The other issue left brewing is the impact of a choice of law provision. In Madden, the parties agreed that Delaware law would control the terms of the loan agreement. It is very possible that a court applying New York law may respect that choice, as long as there was a bona fide nexus to Delaware. And in the Madden case it appears unlikely that there is any significant conflict between New York law and Delaware law that would warrant rejection of the choice of law. Notably, Madden only deals with the rates charged for the period after default and Madden has herself conceded that New York’s “civil usury rate of 16% has been held not to apply where only charged after default.” Mem. ISO Certification at 4. See also Kraus v. Mendelsohn, 97 A.D.3d 641, 641, 948 N.Y.S.2d 119, 120 (2d Dep’t 2012). Thus, application of the Delaware rate in that case (through a choice of law provision, or otherwise) is unlikely to be deemed contrary to public policy.
These important, and potentially dispositive, state law issues are teed up to be resolved by the district court on remand in Madden. But no action on those issues is expected until after the request for Supreme Court review runs its full course. And as detailed above, that could take until at least February 2016, and if the Court grants review, or asks for the views of the United States, much longer.
Clients may want to evaluate whether state law precedent in the relevant jurisdictions is sufficiently strong in regard to the valid-when-made doctrine, and/or choice of law, to mitigate the risks and uncertainties raised by the Madden ruling.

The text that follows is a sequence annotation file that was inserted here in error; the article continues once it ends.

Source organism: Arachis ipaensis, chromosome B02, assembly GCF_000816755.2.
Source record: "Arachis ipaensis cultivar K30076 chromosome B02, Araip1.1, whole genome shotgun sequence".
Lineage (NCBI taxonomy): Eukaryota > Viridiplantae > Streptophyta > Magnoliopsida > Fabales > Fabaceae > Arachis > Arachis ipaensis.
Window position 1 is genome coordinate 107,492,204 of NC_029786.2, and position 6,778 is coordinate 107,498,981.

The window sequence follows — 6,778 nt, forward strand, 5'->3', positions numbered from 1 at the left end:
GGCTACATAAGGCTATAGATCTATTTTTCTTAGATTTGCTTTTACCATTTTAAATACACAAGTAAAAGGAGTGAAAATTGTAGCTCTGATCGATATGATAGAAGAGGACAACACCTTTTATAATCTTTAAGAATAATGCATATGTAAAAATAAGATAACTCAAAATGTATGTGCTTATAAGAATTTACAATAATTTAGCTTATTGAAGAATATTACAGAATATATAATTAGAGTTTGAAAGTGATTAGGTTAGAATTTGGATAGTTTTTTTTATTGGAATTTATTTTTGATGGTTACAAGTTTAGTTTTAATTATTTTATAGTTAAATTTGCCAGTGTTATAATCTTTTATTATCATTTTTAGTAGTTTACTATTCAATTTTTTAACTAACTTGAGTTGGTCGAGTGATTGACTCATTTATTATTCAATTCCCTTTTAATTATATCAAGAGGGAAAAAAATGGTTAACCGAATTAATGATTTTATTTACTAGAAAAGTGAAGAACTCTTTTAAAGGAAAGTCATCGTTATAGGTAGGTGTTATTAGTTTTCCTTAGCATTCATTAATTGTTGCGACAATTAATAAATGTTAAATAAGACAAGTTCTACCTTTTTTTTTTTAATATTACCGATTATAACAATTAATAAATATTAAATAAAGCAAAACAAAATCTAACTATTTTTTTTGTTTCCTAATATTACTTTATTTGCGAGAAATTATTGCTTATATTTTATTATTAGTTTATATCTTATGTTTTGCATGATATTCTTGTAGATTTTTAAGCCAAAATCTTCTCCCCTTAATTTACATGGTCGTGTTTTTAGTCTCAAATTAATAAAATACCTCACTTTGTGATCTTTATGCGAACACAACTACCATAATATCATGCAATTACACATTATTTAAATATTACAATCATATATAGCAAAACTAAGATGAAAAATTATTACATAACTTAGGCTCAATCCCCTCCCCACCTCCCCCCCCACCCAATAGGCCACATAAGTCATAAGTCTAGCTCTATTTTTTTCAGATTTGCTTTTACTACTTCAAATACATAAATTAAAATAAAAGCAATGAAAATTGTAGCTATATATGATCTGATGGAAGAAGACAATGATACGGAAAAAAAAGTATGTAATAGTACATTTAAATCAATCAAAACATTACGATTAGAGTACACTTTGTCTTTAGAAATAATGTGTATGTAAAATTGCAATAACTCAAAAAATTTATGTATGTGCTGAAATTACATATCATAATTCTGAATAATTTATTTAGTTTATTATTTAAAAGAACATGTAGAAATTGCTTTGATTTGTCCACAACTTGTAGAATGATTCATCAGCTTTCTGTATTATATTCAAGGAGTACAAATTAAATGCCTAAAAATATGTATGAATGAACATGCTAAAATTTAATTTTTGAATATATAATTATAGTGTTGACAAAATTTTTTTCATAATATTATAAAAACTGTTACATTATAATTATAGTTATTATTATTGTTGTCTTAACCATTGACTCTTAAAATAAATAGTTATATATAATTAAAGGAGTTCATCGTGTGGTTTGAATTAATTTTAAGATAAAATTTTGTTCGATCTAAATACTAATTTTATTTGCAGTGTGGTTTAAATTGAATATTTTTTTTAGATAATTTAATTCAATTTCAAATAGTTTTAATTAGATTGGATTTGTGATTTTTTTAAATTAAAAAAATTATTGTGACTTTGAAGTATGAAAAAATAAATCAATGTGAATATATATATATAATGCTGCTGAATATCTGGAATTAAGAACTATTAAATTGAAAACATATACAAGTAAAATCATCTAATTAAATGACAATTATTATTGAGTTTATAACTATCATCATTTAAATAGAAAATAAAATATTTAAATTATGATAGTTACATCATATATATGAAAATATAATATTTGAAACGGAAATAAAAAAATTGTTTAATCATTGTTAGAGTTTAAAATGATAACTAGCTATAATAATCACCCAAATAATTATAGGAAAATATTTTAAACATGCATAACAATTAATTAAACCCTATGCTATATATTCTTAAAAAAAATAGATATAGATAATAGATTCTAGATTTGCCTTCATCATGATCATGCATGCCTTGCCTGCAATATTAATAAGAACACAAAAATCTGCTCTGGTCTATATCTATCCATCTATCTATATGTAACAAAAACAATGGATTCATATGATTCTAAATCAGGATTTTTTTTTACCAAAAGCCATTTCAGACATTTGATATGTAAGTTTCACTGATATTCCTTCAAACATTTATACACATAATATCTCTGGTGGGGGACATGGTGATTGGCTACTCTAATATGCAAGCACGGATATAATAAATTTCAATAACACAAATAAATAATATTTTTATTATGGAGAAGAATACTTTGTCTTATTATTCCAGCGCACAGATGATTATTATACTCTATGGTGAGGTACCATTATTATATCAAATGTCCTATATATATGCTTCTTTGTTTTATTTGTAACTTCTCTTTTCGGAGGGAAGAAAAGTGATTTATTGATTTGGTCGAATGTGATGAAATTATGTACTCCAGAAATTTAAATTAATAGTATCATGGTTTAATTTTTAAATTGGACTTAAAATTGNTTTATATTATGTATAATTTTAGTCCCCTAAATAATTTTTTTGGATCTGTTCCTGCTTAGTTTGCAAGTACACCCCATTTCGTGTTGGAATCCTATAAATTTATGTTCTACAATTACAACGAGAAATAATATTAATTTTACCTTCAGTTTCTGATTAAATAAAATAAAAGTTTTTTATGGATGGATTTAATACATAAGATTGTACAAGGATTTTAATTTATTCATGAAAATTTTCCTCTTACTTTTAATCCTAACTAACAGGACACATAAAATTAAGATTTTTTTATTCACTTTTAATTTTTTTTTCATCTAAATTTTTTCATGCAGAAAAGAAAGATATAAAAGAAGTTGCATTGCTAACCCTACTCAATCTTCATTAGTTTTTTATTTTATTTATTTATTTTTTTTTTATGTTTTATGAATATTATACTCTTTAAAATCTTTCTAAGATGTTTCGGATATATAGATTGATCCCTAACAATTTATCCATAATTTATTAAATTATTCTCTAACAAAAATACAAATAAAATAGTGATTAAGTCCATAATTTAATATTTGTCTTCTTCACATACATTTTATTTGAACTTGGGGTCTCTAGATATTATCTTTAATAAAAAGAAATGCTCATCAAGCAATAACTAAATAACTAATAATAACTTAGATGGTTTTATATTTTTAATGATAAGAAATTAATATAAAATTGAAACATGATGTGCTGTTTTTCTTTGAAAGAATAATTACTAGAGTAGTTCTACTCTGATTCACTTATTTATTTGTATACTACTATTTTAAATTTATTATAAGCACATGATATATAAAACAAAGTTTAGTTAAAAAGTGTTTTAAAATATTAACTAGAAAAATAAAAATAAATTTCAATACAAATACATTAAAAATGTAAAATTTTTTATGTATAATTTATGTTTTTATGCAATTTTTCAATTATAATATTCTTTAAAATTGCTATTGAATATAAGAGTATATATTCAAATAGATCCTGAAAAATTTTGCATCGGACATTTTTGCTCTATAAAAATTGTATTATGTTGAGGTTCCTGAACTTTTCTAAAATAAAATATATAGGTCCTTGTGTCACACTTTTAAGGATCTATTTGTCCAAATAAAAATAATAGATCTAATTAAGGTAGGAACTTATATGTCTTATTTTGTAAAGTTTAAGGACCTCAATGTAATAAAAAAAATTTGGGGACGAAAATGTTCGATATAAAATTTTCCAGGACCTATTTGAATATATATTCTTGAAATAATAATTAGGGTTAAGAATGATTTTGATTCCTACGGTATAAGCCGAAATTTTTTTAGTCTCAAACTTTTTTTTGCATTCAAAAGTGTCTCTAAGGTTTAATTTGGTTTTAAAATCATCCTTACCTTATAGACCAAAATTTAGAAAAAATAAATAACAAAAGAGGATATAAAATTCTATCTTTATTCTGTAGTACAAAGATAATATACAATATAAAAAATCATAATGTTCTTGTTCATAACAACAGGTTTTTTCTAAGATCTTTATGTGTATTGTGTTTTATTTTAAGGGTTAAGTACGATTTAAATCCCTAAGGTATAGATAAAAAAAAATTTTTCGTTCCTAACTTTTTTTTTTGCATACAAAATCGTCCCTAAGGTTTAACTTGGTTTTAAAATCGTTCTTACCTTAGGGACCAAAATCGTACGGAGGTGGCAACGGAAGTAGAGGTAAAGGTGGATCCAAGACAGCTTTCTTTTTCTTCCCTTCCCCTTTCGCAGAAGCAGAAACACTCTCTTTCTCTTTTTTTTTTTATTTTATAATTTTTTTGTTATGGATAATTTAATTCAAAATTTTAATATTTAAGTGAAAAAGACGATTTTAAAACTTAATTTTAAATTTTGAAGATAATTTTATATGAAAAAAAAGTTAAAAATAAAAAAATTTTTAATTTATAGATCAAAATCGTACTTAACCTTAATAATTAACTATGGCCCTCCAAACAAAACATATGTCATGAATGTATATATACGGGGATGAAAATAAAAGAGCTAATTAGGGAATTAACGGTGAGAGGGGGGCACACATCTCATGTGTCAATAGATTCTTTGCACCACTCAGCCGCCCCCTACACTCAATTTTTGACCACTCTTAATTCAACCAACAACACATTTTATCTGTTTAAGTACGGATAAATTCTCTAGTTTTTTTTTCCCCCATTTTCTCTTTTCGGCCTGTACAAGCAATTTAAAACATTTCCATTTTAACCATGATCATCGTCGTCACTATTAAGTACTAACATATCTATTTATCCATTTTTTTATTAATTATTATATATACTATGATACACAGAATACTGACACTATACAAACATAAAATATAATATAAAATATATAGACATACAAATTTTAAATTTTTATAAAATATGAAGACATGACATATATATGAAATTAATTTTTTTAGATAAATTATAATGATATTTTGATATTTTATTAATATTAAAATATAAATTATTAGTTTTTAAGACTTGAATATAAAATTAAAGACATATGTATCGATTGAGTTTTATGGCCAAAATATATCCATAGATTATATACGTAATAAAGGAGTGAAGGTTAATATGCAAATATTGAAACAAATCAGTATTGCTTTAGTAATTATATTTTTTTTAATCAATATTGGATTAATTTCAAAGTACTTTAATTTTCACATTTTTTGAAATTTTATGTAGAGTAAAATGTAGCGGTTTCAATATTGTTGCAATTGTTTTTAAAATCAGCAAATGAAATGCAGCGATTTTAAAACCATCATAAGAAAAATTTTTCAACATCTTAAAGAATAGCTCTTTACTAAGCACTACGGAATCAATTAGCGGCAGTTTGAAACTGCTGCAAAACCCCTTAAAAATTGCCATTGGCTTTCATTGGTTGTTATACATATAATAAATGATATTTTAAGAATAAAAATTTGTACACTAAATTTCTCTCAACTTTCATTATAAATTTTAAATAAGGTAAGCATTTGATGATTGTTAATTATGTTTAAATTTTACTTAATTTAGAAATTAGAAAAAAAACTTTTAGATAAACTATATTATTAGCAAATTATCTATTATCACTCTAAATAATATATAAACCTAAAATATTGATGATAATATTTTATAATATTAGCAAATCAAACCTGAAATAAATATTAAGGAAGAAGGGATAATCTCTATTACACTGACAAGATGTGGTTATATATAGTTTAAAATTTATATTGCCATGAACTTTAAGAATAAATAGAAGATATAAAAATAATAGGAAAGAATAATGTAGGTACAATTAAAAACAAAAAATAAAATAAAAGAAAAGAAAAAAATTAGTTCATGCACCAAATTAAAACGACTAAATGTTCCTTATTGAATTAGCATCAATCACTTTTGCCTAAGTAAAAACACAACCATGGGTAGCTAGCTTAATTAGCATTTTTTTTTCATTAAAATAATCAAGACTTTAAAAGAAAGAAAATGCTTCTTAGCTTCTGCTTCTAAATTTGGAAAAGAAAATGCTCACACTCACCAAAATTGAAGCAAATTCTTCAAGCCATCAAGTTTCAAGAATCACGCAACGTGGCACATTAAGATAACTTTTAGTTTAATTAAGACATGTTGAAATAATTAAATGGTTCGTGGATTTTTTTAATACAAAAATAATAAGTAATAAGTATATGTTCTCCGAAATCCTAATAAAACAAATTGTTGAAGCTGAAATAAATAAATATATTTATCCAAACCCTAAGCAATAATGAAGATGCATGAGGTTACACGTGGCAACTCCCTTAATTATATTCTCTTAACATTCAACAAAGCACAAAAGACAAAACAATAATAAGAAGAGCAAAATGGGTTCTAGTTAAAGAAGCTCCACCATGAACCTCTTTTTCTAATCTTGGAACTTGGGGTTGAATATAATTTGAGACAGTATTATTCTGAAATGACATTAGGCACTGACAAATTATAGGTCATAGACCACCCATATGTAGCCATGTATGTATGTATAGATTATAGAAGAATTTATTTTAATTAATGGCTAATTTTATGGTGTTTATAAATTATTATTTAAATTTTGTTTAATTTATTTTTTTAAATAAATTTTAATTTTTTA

Finally, it is worth noting that Madden dealt with distressed, indeed defaulted, debt. In that context, the Court felt comfortable refusing to let the purchaser step into the bank’s shoes for the purposes of federal preemption based on speculation that there would not be a major market impact on the power and business of the national banks. In the minds of the appellate judges in Madden, the debt value was already marked down and a possible decrease in the stated interest rate was not likely to have a material impact, if any, on the value of defaulted debt.
It is possible that an argument could be successfully mounted that Madden’s reasoning should not extend to the sale of fully performing debt. A strong common sense and factual case could be built on the negative impacts on the national banks that flow from denying the purchaser of performing debt the benefit of the federal preemption offered by the National Bank Act. Notably, for a performing loan, the result of a rate being found to be usurious is not necessarily simply ratcheting down the rate of the loan. Rather, it can lead to a performing loan being deemed void. See N.Y. General Obligations Law § 5-511 (any loan under which there “shall be reserved or taken, or secured or agreed to be reserved or taken” something greater than permitted by the civil usury cap of 16% interest “shall be void”). That would, of course, be expected to have far greater market impact than the slightly lower sale price the Madden expected for the defaulted debt.
Certainly, if the Supreme Court refuses to hear Madden, a test case seeking to marginalize the impact of the Second Circuit’s ruling, as limited to distressed or defaulted debt, is worth contemplating.